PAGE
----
There are many different types of curry and no one guide will ever be able to name them all. However, we've tried to list as many as we can find here and will always be adding to the page as we come across new types of curry on different menus. If you would like us to add one we have missed, just drop us a line.

The Curry Culture Guide to Different Types of Curry

Achari

Achari is made with pickling spices and the word achar means pickle. Spices commonly used are turmeric, fenugreek, black onion seeds, Kashmiri red chilli powder as well as fennel, cumin and mustard seeds. Mustard seed oil is very important in a traditional achari curry that hails from the Punjab region.

Afghani

An Afghani is generally a hot dish, stir fried with plenty of chillies and red and green peppers. Not a massive amount of sauce as it is a stir fry.

Balti

The name balti refers to the wok-shaped pan that it is cooked and served in. This comes from the Urdu and Hindi word ‘balty’ which means bucket.

The origins of the Balti are always argued about but generally people agree that the Balti curry style was invented in Birmingham where ‘balti houses’ first started to appear in the 1980s. Others have suggested that the balti comes from the Balti people who live in the Gilgit-Baltistan region of Pakistan.

It is a medium curry and similar to a Karahi and other curries that come with a thick sauce rather than a runny gravy.

Bhuna

Bhuna curries come from the style of cooking rather than the ingredients with the word Bhuna deriving from the Urdu for "to be fried" although Madhur Jaffrey says it means "to brown" but you probably get the picture. Generally a medium dish with tomatoes and onions as the base and meat or vegetables added to the thick sauce.

Bhindi Gosht

This popular Pakistani curry is lamb with okra and is a relatively dry curry like a bhuna - so the sauce coats the lamb rather than the lamb sitting in a runny gravy.

Biryani

Biryani is a rice based dish and comes in hundreds of different forms and sometimes with a separate sauce. Typically it is not too spicy and comes commonly as a chicken or lamb dish as well as many varieties of vegetables.

Bombay

It's difficult to tie down what is meant by a Bombay curry as some say it's a chicken dish, others a beef dish and others any meat you fancy. Looking at most of the recipes they are a medium spiced dish with tomatoes and coconut milk plus garlic, ginger, chillies, cumin and coriander.

The best known dish is of course Bombay Potatoes which is a side dish rather than a curry and is a delicious spicy potato recipe.

Butter Chicken

Butter chicken is hugely popular across the world and is a simple recipe with not surprisingly a buttery flavour.  The chicken is cooked in a tomato and butter based sauce (or gravy but not British gravy) and often uses pre-cooked chicken pieces. It will suit most people who like it's British invented counterpart Chicken Tikka Masala, but is probably a little spicier depending on the chef. Generally a mild to medium dish though.

Ceylon

This curry comes from Sri Lankan (formerly known as Ceylon) The key ingredients in a Ceylon curry coconut, lime and a hot curry powder mix specifically called Ceylon. Generally a hot dish and not all that common in UK Indian restaurants which tend to feature more Pakistani, Bangladeshi and Indian recipes.

Channa Massala

This isn't really a curry but I've included it for the sake of completeness as it is delicious and a very common snack. It is a chickpea based dish with toamtoes and a few spices, usually served as a side dish or part of a Thali and quite mild or just slightly spicy.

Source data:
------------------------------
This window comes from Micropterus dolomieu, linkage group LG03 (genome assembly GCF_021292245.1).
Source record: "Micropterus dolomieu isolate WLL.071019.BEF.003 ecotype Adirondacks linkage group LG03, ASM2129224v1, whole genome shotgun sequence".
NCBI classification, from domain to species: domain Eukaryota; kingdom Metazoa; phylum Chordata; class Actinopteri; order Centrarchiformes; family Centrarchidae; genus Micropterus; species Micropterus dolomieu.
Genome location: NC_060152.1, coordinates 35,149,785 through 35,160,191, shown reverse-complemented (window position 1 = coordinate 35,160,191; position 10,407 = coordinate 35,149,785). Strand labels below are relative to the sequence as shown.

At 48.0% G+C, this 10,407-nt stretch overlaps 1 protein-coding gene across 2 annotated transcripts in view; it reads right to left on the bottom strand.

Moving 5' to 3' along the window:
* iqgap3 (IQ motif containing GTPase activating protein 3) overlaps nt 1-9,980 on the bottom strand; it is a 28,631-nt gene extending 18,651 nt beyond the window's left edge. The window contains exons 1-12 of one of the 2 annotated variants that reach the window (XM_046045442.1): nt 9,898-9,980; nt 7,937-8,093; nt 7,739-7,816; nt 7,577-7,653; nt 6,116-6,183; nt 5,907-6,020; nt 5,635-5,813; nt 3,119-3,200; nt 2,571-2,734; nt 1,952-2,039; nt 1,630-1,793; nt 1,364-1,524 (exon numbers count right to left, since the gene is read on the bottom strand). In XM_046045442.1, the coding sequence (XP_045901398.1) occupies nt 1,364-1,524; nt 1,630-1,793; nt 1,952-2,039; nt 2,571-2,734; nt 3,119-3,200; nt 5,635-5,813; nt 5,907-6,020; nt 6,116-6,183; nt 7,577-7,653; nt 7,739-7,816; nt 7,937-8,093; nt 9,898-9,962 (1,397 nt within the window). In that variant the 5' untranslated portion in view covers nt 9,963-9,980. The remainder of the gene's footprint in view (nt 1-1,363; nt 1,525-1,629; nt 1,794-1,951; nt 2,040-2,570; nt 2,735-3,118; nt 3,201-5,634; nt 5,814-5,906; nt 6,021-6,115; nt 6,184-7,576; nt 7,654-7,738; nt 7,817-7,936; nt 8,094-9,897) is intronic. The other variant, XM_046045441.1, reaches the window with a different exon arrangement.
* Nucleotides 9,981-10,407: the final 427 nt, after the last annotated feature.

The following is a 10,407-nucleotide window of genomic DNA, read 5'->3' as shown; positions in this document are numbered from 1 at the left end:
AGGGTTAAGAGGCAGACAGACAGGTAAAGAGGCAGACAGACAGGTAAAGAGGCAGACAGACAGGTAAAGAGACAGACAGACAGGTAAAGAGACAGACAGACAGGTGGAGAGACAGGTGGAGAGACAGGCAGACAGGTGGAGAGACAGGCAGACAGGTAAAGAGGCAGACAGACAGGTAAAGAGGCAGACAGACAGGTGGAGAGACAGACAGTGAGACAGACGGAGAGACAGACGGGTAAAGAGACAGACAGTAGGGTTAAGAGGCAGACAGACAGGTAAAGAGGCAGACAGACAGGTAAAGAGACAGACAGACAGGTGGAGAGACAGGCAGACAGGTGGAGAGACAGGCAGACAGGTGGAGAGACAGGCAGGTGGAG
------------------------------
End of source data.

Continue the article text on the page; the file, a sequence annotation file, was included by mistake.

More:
We have a recipe for a Channa Massala here.

Dhaba

Another slightly misleading term, a Dhaba is a roadside restaurant in Pakistan and Northern India so this dish comes from there. It is a simple Punjabi style curry with plenty of spices including ginger, garlic, cumin, cardamom, cinnamon, cloves, chillies and pepper.

Dhansak

Often described as the sweet and sour curry, the Dhansak usually has lemon and sugar in the recipe as well as lentils. A medium to medium hot dish the use of the lentils comes from the original Parsee origins of the recipe where many types of dhal were added. There are dhansaks out there that are served with pineapple to give a contrast and some purists rebel against this version. But you like what you like, so if pineapple is your thing then go for it. My mum always used to put banana on the top of our curries but I have no idea why.

Dopiaza or Dupiaza

Dupiaza / Dopiaza means two onions so this is a sweet tasting, onion based curry recipe. It’s normally a mild dish because of the sweetness it derives from the onions. Nice with prawns, chicken, lamb or vegetables.

Gorkhali

The Gorkhali comes from Nepal and can be quite a hot dish as it contains a generous amount of red chillies. It will also have red and green peppers, onions and tomaotes.

Jaipur

This is generally a medium spiced curry with mint added to give it a fresher, sweeter flavour. Having said that I have all seen it described as a tomato based dish with green peppers and a creamy dish with coconut - so who knows really?

Jalfrezi

Originating from Kashmir the word “Jalfrezi” means hot-fry or stir-fry and this is a hot dish as it contains plenty of green chillies. It will also have onions and green and/or red peppers as part of the base sauce but is served quite dry like a stir-fry should be. So the Jalfrezi like the Bhuna and Korai is a style of cooking rather than a fixed set of ingredients. I don't think I've ever had a mild one though and I have certainly had a few extra hot ones, so one for the chilli lovers.

Kashmiri

From Northern India, these curries generally mix dried fruits with nuts and yoghurt to form a creamy, rich curry that is at a mild to medium spice level.

Keema

A keema curry uses minced beef and is a medium to hot dish that often mixes peas with the minced beef. You can have other times of minced meat such as lamb or mutton and some recipes include potatoes that make it not to dissimilar to the filling of a Shepherd's Pie, although a spicy one. Keema Matar is the classic dish which is minced lamb and peas and is a particular favourite of mine.

Kofta

There are a number of Kofta curries that add the meatballs (Kofta) to a wide number of different sauces. In theory then you could have a Kofta Vindaloo for example. Vegetarian versions are also available and many restaurants will serve Kofta as a starter or part of a meat platter.

Korai, Karahi

The Karahi curry is a spicy dish and is a particular favourite in Northern India and Pakistan. It is related to the Balti and Jalfrezi as all of them are stir fried dishes. A Karahi is actually the name for a type of Indian iron round bottomed wok in the same way that a Balti is a flat bottomed metal dish too. Some would argue the two dishes are essentially the same but trust me, you don't want to get into that argument.